Endometriosis is a condition in which endometrial, or endometrial like tissue grows outside of the uterus. Although in the vast majority of cases the endometriosis is located within the pelvis (on the uterosacral ligaments, in the ovaries or on the pelvic wall) it can rarely been found in other locations such as the lungs, umbilicus and skin.
- A genetic link has been established for endometriosis. The origin of the lesions is mostly retrograde menstruation; however for some of the further afield lesions, such as lungs, spread is thought to be through blood or lymph.
- Some books mention Sampson’s theory, which ties in patient age, with their obstetric and gynaecological histories and predicts various things like the site of the lesions, and the likelihood they will recur after surgery. It’s quite complex, but likens the endometrial tissues to dandelion seeds spreading throughout the pelvis.
- There are also some autoimmune and environmental factors implicated.
- Endometriosis is a relapsing/remitting condition.
- The endometrial tissue acts just like it would in the uterus, responding to cyclical hormone levels, growing and bleeding at certain times of the cycle.
- If the tissue is in the ovaries, then chocolate cysts form into which the lesions bleed.
- Due to inflammation that happens at the site of the endometrial tissue, fibrosis occurs and in the abdomen and pelvis this leads to adhesions forming. These can lead to a frozen pelvis, and often affect fertility.
- Very rarely these can be malignant.
Signs and Symptoms
- Quite a lot of people with endometriosis are asymptomatic. However endometriosis is a common cause of chronic pelvic pain, and can also cause deep dyspareunia, dysmenorrhoea and subfertility. The obvious sign is bleeding from odd places, and indeed depending on the site of the lesion you can get haematuria, rectal bleeding, bleeding from the skin, or even in the eyes!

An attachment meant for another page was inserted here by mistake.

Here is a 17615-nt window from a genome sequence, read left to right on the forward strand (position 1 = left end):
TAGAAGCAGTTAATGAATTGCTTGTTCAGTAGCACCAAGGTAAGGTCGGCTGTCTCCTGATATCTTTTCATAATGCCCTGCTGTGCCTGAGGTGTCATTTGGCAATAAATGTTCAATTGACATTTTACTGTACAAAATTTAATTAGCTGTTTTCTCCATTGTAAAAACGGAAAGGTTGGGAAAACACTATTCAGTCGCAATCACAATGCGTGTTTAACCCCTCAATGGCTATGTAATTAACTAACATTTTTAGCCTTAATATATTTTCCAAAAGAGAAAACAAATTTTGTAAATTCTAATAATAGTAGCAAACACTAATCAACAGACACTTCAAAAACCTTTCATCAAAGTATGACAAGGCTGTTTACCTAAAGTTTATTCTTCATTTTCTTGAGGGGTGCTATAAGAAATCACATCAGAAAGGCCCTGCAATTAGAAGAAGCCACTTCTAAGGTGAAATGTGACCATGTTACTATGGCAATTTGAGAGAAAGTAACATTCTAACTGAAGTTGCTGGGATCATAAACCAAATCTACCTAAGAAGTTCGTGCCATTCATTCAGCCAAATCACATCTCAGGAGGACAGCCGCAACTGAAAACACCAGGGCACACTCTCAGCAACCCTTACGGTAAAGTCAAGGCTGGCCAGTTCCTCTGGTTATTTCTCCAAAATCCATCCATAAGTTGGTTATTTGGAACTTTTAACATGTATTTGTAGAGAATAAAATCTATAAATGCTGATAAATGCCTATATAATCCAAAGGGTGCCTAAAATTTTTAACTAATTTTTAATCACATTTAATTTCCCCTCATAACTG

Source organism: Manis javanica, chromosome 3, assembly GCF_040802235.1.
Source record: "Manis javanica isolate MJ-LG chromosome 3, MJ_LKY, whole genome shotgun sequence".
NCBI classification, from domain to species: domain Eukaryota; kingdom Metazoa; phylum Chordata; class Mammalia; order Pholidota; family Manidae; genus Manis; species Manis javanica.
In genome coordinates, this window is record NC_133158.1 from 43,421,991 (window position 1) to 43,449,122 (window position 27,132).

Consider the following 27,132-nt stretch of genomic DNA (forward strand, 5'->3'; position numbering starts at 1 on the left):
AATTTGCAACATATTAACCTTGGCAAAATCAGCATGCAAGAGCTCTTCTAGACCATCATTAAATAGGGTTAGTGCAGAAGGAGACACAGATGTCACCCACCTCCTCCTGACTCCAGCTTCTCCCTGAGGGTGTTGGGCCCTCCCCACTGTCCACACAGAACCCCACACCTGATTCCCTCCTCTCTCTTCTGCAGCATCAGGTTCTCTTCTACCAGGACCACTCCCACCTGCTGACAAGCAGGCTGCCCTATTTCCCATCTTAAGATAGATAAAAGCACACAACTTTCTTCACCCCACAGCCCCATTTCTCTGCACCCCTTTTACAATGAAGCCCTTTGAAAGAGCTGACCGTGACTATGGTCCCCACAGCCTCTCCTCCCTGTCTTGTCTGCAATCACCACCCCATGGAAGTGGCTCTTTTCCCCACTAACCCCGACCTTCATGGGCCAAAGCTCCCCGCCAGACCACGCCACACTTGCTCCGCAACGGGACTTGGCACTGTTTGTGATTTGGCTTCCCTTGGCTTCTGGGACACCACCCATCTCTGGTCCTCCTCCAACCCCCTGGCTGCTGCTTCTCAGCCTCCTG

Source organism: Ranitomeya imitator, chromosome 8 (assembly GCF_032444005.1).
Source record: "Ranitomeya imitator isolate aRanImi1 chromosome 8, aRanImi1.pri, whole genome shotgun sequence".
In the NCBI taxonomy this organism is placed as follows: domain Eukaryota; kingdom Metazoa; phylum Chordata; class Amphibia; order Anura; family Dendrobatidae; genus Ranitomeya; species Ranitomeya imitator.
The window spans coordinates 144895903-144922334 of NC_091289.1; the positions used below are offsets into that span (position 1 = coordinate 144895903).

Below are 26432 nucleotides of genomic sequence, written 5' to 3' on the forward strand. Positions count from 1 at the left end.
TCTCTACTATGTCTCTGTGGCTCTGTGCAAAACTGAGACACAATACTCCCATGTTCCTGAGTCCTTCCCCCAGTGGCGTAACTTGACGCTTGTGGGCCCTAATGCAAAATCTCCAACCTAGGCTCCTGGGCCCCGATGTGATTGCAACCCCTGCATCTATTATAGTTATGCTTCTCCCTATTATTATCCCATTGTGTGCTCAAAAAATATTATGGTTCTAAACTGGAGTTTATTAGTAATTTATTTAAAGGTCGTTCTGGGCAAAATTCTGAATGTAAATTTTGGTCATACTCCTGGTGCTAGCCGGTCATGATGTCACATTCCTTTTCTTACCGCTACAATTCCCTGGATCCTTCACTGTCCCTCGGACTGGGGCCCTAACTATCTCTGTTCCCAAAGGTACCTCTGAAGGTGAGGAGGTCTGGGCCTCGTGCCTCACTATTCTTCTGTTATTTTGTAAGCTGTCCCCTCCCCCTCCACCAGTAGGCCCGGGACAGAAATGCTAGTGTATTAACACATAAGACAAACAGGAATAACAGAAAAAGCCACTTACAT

- If a chocolate cyst ruptures, then you get signs of an acute abdomen, acute pain, tenderness, fever etc.
- All of the symptoms tend to be cyclical in response to circulating hormones; however some may persist for periods.
- Bloods for anaemia and hormone levels
- Can do urine dipstick to confirm haematuria.
- Laparoscopy, as diagnosis is made by actually seeing the lesions (plus or minus biopsy)
- Transvaginal ultrasound to exclude cancerous causes (endometrial cancers) and to look for ovarian cysts.
- MRI scans give such good resolution images they can often show previously undetected lesions.
- If the endometriosis is asymptomatic then often no treatment is needed.
- There is supportive treatment, analgesia for the pelvic pain.
- Active treatment comes in two forms, medical or surgical
- Medical is control of the bleeding, much as you would for menorrhagia (COCP, Progesterones, Intrauterine systems, GnRH analogues etc)
- Surgical treatment can involve several procedures
- Diathermy (laser or bipolar).
- Dissection of the pelvic adhesions.
- Last resort – Total hysterectomy and bilateral salpingo-oophorectomy. (Can be done vaginally, abdominally or laprascopically)
- Fertility help for if the woman wishes to conceive.